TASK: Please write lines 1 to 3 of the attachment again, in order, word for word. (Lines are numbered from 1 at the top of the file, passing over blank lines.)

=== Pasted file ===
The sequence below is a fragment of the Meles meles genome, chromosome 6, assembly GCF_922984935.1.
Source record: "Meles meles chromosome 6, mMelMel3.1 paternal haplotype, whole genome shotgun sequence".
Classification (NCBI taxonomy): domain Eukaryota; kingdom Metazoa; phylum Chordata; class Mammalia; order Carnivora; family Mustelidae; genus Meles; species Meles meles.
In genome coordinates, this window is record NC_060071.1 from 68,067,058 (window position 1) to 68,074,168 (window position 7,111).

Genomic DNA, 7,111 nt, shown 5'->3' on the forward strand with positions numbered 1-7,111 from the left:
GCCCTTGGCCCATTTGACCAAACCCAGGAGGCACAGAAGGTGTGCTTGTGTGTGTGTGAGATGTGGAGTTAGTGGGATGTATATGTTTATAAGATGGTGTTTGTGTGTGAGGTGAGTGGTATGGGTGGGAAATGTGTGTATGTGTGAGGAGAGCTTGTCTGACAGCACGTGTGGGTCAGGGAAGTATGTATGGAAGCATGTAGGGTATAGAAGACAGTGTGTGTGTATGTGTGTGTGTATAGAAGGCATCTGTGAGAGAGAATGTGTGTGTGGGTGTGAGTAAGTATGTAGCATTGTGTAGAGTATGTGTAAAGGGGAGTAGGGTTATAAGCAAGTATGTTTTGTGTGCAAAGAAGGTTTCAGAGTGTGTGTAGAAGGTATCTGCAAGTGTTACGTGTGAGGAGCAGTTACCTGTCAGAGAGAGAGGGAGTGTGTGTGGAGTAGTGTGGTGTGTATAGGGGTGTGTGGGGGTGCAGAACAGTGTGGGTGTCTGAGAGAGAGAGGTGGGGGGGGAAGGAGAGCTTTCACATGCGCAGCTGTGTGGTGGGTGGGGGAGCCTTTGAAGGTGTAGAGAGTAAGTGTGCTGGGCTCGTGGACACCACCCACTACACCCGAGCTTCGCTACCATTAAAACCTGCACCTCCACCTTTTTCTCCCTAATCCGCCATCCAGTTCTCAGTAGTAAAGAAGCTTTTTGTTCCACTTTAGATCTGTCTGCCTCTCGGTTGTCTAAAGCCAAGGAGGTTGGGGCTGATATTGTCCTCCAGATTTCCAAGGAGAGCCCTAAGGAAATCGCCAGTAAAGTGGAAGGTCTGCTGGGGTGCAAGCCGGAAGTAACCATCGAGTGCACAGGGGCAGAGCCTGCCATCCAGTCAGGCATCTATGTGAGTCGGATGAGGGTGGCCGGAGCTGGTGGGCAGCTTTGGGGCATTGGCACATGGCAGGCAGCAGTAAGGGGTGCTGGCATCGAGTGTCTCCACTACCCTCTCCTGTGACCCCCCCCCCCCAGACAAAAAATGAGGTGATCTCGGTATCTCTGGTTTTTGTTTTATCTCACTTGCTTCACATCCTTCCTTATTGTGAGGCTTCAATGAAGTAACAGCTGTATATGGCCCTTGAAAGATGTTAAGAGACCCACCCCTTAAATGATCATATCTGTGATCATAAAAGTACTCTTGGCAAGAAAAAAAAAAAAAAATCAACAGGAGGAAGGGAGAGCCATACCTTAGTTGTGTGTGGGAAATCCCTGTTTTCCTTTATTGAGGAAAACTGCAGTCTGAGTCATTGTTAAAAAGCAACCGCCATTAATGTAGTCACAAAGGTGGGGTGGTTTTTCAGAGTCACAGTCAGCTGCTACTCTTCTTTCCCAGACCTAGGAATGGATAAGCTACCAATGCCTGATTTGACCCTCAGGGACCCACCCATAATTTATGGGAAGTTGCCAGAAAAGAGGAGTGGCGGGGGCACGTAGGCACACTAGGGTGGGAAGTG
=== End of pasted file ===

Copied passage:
The sequence below is a fragment of the Meles meles genome, chromosome 6, assembly GCF_922984935.1.
Source record: "Meles meles chromosome 6, mMelMel3.1 paternal haplotype, whole genome shotgun sequence".
Classification (NCBI taxonomy): domain Eukaryota; kingdom Metazoa; phylum Chordata; class Mammalia; order Carnivora; family Mustelidae; genus Meles; species Meles meles.